In the minutes following last week's Florida Board of Governors' vote establishing the University of South Florida as the state's third preeminent university, USF System President Judy Genshaft was savoring the accomplishment, but already looking ahead.
"We are just beginning. This is an exciting time for us, we're going to celebrate, but we're on our way," said Genshaft.
WUSF's University Beat sat down with Genshaft and Provost Ralph Wilcox for their first interview following the vote June 27 at the University of Central Florida in Orlando.
The announcement brought to fruition a goal Genshaft set when she became president in 2000. That was to get USF on the same level as the state's two flagship schools, the University of Florida and Florida State University.
What makes that accomplishment all the more impressive is the ages of the schools involved -- while FSU was established in 1851 and UF in 1853, USF is more than 100 years younger, having been founded in 1956.
"It's remarkable and it is commendable for all of the team of the University of South Florida," said Genshaft. "But beyond that, it's momentous for the Tampa Bay community because every single great community like Tampa Bay has a research university that works together with the community."
For those who need a refresher course on "preeminence" and what it means to state universities like USF, here's a reminder:
Lawmakers wanted to highlight research efforts at Florida's public universities on a national and worldwide stage, so, in 2013, they identified 12 metrics, including student quality and student success (including graduation and freshman retention), faculty quality and post-doctoral support, research productivity, endowment/private funding and national rankings in some of these categories.
They then graded the 12 schools of the State University System on these metrics. Only two of the schools met or surpassed thresholds in at least 11 of the metrics – UF and FSU -- thereby attaining "preeminent status." That meant only those schools could receive additional funding to continue boosting their performance.
In 2016, as a way to increase the number of such schools receiving funds, legislators established the level of "emerging preeminence" for schools that topped at least half of the 12 metrics.
That brought USF and UCF into the fold, so those schools received additional money -- but far less than UF and FSU. For example, in the 2016-17 school year, UF and FSU each got $10 million, while USF and UCF each received $5 million.
Last year, it looked like USF was going to make the leap to preeminence, but lawmakers proposed a change to the required graduation rate, which might have delayed USF attaining the higher status by as much as three years.
While that was nullified when Gov. Rick Scott vetoed the entire higher education bill, it took the graduation metric back to its previous level, which USF reached this year, along with 10 other ones.
Interestingly enough, the only metric USF didn't top is one where its relative youth worked against it. While the benchmark is for an endowment of at least $500 million, USF's currently stands at $442 million. In comparison, UF's is at $1.6 billion, FSU's $639 million.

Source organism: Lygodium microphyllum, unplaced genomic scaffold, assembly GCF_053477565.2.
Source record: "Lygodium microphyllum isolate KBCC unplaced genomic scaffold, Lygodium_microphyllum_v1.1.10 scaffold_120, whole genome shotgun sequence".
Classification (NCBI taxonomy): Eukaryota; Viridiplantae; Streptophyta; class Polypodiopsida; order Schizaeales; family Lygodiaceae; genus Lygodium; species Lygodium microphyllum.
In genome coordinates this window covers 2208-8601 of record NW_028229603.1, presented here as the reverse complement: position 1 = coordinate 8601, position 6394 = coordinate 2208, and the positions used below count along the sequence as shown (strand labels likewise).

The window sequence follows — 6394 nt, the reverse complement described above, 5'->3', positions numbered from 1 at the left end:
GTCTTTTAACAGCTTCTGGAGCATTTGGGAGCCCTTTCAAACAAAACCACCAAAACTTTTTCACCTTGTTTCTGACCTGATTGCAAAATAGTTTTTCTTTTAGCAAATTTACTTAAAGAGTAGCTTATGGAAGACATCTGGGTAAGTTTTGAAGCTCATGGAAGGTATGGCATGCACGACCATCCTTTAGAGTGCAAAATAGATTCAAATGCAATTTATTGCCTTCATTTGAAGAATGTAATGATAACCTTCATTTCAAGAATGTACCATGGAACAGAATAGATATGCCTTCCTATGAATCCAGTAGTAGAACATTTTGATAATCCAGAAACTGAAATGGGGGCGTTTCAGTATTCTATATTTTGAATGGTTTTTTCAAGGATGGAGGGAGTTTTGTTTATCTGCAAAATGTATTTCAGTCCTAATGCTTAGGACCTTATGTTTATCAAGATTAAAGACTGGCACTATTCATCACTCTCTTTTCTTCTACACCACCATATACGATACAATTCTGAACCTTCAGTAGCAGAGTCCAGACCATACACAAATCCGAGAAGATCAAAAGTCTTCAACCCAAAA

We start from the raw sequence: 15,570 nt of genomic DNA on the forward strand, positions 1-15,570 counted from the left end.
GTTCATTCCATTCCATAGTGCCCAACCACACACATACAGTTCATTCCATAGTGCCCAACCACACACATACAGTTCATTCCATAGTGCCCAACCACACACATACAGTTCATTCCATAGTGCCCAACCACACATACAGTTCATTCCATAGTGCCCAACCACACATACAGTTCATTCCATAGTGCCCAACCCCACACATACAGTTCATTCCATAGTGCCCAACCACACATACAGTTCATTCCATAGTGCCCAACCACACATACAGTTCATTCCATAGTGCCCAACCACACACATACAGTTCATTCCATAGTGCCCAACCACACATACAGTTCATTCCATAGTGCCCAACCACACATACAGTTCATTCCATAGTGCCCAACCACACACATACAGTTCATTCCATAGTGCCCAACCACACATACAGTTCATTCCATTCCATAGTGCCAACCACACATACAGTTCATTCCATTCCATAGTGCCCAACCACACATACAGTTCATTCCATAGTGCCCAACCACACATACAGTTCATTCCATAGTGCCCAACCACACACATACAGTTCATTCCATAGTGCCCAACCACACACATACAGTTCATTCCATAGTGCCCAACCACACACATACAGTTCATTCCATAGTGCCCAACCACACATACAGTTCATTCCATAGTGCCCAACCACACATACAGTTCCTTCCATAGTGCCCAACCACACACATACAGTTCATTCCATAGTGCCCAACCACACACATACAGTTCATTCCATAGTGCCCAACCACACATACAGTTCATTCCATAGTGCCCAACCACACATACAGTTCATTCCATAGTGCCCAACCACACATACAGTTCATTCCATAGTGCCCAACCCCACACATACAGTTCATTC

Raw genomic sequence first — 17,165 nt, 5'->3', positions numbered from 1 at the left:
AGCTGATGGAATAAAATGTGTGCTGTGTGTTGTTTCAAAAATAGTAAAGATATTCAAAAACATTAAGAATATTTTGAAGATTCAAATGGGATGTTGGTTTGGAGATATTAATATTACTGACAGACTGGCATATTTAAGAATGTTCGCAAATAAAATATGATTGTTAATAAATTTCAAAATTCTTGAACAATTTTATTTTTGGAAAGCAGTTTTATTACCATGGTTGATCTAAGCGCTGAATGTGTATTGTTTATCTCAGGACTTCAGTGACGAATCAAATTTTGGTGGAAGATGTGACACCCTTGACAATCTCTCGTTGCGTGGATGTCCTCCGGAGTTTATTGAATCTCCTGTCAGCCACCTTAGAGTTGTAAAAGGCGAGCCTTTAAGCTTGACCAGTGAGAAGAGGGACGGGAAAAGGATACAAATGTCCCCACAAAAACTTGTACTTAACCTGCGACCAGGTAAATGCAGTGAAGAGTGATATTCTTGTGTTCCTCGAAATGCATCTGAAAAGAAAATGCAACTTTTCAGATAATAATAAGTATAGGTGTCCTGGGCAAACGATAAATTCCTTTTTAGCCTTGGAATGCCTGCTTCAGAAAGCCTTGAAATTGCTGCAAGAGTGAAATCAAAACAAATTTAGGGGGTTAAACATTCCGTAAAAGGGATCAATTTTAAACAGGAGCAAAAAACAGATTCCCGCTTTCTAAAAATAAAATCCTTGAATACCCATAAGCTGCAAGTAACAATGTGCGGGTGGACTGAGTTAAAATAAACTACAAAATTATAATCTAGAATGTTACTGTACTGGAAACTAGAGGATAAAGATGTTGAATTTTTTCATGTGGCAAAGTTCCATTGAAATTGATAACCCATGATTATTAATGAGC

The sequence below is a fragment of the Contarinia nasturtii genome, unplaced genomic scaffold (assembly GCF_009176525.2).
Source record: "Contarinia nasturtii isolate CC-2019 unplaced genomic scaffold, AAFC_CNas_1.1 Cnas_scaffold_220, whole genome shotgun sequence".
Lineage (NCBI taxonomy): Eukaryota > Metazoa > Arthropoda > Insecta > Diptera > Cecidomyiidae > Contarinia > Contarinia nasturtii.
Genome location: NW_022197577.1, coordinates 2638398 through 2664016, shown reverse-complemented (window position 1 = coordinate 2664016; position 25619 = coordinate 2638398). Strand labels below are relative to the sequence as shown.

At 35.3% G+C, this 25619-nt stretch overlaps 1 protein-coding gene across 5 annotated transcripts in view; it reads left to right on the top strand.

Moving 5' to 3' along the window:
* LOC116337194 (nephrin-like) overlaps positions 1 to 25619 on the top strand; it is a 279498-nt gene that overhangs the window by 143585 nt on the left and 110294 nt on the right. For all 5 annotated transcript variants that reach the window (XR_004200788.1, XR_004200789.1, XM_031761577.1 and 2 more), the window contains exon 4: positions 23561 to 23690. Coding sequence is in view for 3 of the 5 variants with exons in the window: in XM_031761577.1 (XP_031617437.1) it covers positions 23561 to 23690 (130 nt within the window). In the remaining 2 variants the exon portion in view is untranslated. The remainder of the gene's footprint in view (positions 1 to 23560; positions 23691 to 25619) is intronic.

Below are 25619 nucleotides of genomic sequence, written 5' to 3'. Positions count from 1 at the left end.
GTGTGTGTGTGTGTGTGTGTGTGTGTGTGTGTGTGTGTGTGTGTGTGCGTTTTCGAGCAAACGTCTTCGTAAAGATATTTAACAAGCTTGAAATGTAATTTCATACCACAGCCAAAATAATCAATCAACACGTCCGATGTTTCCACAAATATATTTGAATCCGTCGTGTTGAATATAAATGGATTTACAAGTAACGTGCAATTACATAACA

Starting with the 2018-19 school year, USF will join UF and FSU in each receiving a little over $6.1 million in annual preeminence funding. The University of Central Florida will receive about $1.7 million as an emerging preeminent institution.
Wilcox said USF will use that money to continue building the university's academic strength.
"In large part, that means investing in world-class talent, whether best and the brightest faculty from around the world, or the most talented students coming to the University of South Florida and making our university their home," said Wilcox.
USF launched a new website to celebrate the achievement, as well as update the community on its progress.
The USF Foundation also took the opportunity to establish the USF New Era Fund, a scholarship that school officials say will be awarded to full or part-time students, at any academic level and any major on any USF campus.
But all the news coming out of Orlando last week wasn't good for USF -- when the Board of Governors distributed $560 million in annual performance funding for 11 of the 12 state universities (Florida Polytechnic still isn't eligible for funding yet), USF received $79.6 million dollars. That's $7.7 million less than the previous year.
That total includes money USF and other schools put into their recurring budgets to match state funds.
Similar to the preeminence benchmarks, the funding is based on ten performance measurements, including retention and graduation rates and salaries of recent graduates.
USF finished in a tie for third with Florida State and the University of West Florida, but lost a tie-breaker to FSU based on its total points for improvement and excellence. FSU's funding climbed by $13 million to $98.7 million.
Florida International University was the big winner, jumping from eighth last year to second, due to improvements in graduation rates and a drop in student costs. FIU's performance-based funds jumped from $58 million to $73.7 million.
The University of Florida again topped both the performance rankings and funding. UF will receive $110.6 million, an increase of just over $6.6 million dollars from last year.